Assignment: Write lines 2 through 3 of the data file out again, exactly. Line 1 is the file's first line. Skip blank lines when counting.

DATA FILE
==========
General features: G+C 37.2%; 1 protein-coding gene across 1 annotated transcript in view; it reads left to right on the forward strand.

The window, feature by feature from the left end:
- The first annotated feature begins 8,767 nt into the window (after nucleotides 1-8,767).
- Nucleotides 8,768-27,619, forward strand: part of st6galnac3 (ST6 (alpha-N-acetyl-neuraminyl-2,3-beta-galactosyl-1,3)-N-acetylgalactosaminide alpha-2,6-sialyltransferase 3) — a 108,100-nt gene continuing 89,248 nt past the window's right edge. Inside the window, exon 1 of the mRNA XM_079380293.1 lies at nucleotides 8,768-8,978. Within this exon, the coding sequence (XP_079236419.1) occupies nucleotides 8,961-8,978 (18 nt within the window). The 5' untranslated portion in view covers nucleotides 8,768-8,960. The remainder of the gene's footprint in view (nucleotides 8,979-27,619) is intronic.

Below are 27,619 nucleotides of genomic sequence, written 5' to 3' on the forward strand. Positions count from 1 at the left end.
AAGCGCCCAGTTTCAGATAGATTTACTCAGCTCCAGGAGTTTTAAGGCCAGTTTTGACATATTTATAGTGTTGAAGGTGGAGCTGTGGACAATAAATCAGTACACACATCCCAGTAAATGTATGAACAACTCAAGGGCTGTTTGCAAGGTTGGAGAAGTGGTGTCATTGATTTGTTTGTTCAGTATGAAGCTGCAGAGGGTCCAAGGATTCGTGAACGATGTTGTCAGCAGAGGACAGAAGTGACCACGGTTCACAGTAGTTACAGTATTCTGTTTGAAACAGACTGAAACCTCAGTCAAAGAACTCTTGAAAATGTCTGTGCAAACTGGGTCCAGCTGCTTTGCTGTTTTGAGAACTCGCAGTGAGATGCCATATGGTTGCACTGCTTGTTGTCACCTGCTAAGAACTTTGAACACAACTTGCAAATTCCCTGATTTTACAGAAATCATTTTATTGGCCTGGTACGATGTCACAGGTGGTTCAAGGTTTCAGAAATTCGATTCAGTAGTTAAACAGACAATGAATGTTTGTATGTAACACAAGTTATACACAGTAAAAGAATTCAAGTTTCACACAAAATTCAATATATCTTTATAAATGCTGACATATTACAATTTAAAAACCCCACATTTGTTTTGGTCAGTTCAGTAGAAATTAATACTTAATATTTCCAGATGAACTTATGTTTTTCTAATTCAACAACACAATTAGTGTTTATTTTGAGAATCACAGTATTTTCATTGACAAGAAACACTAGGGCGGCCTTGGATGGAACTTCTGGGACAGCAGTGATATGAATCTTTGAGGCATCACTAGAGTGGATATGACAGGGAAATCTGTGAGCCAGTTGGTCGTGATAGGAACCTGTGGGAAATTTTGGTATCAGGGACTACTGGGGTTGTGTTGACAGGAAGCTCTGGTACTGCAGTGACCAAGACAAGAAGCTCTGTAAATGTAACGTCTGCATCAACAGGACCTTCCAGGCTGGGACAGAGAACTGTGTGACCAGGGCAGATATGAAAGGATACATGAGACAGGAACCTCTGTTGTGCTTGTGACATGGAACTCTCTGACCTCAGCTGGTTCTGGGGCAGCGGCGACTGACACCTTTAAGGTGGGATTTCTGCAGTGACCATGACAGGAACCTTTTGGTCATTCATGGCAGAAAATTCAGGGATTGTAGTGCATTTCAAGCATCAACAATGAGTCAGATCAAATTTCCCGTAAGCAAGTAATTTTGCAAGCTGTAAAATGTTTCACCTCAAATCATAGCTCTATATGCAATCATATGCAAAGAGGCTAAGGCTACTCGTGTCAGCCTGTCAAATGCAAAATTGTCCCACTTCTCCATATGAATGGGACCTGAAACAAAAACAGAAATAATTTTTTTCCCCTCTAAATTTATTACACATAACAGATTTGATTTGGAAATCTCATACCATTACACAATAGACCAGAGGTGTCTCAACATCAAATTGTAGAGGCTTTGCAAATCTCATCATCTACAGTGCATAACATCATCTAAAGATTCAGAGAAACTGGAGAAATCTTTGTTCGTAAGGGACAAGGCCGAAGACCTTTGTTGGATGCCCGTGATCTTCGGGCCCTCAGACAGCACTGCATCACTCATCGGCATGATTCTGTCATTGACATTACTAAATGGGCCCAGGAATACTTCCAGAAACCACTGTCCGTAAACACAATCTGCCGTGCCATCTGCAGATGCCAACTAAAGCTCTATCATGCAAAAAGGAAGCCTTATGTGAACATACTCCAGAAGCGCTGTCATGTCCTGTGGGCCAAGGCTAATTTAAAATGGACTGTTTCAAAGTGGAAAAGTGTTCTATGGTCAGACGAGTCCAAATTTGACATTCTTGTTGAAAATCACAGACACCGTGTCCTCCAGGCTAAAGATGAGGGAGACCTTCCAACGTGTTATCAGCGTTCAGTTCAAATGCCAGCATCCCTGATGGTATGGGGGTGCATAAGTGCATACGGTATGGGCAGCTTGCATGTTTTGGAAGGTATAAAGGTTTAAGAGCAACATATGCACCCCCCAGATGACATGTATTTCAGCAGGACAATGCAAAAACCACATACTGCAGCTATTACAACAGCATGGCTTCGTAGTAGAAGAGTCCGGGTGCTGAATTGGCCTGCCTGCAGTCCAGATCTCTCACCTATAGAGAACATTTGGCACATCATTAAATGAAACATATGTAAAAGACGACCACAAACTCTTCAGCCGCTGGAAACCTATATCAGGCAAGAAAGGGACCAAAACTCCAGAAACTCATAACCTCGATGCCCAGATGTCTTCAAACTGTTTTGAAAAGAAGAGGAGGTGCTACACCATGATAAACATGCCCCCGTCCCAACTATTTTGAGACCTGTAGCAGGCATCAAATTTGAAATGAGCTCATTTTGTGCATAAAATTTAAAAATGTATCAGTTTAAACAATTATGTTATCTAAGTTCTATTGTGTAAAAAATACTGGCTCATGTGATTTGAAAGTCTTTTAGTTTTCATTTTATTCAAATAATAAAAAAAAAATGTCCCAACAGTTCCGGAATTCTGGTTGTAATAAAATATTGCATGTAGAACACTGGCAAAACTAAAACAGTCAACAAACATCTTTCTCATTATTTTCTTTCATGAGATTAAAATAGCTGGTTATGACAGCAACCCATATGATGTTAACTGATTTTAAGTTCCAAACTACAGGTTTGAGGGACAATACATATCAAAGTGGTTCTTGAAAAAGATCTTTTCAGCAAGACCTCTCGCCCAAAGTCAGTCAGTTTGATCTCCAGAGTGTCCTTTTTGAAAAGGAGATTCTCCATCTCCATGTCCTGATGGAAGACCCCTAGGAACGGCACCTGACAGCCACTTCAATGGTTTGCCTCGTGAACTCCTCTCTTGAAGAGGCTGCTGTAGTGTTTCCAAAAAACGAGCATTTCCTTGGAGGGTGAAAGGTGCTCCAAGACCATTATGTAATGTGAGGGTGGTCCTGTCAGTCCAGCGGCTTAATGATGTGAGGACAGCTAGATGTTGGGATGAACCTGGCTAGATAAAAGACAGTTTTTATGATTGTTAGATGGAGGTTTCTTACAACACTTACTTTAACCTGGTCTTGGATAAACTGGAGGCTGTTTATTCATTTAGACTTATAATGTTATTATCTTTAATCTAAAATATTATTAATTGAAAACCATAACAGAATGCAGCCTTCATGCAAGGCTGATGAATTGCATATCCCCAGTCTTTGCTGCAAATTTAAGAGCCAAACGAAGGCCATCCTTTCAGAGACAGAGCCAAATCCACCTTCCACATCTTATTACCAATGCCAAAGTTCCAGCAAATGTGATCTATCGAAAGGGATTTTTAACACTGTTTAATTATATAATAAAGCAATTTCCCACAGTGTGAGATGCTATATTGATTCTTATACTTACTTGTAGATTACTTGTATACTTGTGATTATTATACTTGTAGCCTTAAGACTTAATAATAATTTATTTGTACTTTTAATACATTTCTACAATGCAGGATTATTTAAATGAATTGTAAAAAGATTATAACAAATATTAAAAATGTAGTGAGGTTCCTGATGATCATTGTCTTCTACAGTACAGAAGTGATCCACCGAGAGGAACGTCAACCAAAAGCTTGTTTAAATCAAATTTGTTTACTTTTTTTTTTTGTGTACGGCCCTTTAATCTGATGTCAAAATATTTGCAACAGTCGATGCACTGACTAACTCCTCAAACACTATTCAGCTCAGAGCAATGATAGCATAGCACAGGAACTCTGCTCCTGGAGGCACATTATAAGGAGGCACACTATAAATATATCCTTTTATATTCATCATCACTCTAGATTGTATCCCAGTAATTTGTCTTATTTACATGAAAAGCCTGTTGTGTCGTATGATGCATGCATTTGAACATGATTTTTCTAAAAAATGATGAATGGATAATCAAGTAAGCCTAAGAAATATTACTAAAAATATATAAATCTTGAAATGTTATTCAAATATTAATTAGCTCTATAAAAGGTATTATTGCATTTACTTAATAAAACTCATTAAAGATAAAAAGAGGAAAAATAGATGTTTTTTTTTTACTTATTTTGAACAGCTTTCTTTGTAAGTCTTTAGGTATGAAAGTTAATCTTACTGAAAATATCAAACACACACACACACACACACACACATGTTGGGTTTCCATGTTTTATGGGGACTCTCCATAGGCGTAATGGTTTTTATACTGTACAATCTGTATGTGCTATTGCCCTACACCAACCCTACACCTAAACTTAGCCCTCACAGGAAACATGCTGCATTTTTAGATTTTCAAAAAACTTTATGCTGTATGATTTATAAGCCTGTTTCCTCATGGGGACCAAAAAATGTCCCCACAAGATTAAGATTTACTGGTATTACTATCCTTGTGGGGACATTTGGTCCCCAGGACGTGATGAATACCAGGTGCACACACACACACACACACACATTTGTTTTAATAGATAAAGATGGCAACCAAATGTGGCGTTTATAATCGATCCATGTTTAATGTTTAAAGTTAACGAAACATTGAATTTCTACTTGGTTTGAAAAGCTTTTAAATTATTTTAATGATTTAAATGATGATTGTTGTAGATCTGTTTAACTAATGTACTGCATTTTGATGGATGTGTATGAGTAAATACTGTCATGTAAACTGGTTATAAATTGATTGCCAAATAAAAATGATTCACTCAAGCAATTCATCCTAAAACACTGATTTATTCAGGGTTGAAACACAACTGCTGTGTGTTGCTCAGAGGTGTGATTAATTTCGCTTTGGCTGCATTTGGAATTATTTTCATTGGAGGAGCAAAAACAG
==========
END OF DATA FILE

The window, feature by feature from the left end:
- The first annotated feature begins 8,767 nt into the window (after nucleotides 1-8,767).